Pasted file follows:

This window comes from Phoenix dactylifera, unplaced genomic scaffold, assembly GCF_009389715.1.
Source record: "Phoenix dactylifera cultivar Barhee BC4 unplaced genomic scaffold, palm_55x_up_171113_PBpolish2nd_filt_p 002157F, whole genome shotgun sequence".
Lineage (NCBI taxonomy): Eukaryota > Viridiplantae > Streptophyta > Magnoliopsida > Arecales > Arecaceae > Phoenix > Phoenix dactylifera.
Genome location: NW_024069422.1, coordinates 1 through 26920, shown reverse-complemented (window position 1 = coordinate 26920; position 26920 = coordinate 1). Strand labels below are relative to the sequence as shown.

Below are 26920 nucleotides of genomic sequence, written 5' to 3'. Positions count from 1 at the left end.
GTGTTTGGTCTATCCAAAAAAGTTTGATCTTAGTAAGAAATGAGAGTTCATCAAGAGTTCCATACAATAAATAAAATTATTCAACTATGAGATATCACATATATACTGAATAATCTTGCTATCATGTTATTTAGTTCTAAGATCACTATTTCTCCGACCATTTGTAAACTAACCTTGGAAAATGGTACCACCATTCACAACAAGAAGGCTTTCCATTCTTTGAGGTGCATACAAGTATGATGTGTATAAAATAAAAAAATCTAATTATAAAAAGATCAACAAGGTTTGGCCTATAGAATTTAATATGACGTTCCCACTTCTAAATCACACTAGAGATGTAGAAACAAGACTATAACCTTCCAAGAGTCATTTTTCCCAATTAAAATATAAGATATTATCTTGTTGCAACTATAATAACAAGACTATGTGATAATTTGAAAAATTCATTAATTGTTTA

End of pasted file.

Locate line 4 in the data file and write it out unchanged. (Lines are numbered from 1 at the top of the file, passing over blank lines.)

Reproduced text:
Genome location: NW_024069422.1, coordinates 1 through 26920, shown reverse-complemented (window position 1 = coordinate 26920; position 26920 = coordinate 1). Strand labels below are relative to the sequence as shown.